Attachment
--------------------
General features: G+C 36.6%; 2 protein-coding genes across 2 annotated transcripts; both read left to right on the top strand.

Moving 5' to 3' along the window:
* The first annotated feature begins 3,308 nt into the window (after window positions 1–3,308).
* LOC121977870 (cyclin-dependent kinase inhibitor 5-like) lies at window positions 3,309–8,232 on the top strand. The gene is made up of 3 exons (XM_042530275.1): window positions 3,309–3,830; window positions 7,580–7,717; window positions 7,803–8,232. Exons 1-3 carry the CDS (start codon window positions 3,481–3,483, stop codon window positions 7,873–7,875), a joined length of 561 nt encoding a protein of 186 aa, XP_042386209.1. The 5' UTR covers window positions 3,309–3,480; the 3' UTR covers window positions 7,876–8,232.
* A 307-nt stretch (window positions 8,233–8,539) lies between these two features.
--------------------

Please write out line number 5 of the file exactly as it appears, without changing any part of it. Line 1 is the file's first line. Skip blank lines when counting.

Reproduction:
* A 307-nt stretch (window positions 8,233–8,539) lies between these two features.